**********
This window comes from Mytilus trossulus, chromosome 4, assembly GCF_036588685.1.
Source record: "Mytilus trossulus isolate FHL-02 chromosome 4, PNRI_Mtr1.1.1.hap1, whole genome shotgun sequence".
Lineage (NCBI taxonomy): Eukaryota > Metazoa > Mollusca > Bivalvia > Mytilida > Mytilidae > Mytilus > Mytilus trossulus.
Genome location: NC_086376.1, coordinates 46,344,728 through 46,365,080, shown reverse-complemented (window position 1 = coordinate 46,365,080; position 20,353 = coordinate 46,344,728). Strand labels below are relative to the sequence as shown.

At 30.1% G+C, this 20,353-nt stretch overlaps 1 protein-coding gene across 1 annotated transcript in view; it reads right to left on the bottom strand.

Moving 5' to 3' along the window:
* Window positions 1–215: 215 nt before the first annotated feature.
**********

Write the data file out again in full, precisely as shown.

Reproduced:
This window comes from Mytilus trossulus, chromosome 4, assembly GCF_036588685.1.
Source record: "Mytilus trossulus isolate FHL-02 chromosome 4, PNRI_Mtr1.1.1.hap1, whole genome shotgun sequence".
Lineage (NCBI taxonomy): Eukaryota > Metazoa > Mollusca > Bivalvia > Mytilida > Mytilidae > Mytilus > Mytilus trossulus.
Genome location: NC_086376.1, coordinates 46,344,728 through 46,365,080, shown reverse-complemented (window position 1 = coordinate 46,365,080; position 20,353 = coordinate 46,344,728). Strand labels below are relative to the sequence as shown.

At 30.1% G+C, this 20,353-nt stretch overlaps 1 protein-coding gene across 1 annotated transcript in view; it reads right to left on the bottom strand.

Moving 5' to 3' along the window:
* Window positions 1–215: 215 nt before the first annotated feature.